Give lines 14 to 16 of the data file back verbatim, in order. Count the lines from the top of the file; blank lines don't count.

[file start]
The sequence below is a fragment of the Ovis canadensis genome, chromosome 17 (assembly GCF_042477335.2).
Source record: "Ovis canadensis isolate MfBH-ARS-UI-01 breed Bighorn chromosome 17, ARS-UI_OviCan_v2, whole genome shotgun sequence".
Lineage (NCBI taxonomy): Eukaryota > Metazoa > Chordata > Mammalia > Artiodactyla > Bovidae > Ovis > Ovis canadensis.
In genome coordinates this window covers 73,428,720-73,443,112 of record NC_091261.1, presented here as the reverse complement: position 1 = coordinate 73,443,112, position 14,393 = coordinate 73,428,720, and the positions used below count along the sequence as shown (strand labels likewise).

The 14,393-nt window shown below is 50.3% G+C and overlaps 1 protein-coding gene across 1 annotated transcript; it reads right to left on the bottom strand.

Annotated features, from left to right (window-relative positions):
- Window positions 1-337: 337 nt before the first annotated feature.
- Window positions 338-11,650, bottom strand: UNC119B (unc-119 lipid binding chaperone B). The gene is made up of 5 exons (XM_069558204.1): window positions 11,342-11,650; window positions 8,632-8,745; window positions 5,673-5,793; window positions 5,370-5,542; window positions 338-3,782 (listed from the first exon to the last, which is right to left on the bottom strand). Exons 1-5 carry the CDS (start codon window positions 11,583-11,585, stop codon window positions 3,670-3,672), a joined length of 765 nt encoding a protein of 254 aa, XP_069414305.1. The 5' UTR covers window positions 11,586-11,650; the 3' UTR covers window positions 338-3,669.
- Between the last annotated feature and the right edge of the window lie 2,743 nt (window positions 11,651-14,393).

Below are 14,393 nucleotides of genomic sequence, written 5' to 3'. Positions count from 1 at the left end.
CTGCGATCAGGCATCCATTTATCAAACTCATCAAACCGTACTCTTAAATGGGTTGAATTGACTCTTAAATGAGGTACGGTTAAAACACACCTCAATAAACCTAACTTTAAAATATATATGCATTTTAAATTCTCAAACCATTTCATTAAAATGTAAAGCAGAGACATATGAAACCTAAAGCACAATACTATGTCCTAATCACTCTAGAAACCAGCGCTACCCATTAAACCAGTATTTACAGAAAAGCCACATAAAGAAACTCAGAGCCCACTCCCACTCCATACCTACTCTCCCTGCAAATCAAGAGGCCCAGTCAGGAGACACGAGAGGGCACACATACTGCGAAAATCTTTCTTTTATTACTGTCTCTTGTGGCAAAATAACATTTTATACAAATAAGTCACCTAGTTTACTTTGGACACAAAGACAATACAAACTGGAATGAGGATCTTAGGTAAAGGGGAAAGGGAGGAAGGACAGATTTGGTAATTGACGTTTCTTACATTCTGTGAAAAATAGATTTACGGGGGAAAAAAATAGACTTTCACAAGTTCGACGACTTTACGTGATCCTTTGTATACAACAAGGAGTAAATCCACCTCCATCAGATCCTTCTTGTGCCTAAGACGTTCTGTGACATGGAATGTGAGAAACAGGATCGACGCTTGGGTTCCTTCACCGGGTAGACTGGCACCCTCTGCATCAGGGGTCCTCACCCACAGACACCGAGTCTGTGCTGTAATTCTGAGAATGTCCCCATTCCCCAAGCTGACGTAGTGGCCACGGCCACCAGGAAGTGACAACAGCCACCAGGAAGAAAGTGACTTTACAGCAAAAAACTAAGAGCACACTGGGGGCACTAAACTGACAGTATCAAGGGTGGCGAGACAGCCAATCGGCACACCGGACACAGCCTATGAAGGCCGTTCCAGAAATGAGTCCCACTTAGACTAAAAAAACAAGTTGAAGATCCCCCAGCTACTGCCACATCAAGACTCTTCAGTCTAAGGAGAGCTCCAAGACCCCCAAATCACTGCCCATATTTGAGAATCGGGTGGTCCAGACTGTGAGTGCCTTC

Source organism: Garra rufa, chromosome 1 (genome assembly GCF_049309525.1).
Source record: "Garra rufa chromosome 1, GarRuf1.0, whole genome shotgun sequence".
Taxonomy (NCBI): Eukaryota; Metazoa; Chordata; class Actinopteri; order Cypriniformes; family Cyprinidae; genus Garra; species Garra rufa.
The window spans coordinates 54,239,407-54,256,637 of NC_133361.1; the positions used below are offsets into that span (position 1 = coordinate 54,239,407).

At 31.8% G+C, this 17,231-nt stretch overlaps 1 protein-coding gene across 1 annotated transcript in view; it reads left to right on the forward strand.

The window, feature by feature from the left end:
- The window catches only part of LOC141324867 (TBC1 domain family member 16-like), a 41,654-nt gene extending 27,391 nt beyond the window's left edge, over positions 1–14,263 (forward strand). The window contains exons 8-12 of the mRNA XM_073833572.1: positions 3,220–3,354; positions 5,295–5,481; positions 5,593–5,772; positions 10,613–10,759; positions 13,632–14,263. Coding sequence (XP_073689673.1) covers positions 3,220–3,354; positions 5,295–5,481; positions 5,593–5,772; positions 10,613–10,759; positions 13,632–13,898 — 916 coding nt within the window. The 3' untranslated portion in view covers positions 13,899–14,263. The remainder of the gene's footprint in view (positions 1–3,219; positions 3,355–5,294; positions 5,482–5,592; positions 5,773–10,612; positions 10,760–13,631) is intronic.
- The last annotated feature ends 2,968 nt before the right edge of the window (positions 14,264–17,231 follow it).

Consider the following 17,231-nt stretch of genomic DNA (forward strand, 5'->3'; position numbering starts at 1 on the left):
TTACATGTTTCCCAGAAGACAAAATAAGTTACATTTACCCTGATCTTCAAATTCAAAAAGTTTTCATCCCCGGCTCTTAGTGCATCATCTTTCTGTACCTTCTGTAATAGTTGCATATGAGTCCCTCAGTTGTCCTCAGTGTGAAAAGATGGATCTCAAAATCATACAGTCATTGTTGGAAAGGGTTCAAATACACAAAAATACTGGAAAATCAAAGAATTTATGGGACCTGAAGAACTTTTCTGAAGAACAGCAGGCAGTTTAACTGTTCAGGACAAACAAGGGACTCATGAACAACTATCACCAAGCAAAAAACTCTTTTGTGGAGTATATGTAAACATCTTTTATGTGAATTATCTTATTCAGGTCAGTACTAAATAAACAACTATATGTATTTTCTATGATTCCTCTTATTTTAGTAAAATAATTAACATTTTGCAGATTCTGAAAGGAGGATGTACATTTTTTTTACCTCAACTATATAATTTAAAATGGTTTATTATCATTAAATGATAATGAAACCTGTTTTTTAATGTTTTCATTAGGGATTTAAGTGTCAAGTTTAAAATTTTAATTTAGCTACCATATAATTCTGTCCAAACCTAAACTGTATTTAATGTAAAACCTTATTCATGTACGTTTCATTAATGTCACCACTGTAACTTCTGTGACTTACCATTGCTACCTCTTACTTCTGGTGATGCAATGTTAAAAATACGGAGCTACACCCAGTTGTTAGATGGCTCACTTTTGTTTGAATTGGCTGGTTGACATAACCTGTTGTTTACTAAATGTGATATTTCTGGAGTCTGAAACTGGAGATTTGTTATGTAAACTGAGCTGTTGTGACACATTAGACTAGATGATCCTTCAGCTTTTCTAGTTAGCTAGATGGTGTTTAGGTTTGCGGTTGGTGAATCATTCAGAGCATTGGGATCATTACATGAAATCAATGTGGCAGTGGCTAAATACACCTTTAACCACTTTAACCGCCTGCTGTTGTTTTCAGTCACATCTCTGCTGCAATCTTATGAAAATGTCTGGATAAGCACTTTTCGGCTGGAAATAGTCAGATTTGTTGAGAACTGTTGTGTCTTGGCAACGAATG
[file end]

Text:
Taxonomy (NCBI): Eukaryota; Metazoa; Chordata; class Actinopteri; order Cypriniformes; family Cyprinidae; genus Garra; species Garra rufa.
The window spans coordinates 54,239,407-54,256,637 of NC_133361.1; the positions used below are offsets into that span (position 1 = coordinate 54,239,407).

At 31.8% G+C, this 17,231-nt stretch overlaps 1 protein-coding gene across 1 annotated transcript in view; it reads left to right on the forward strand.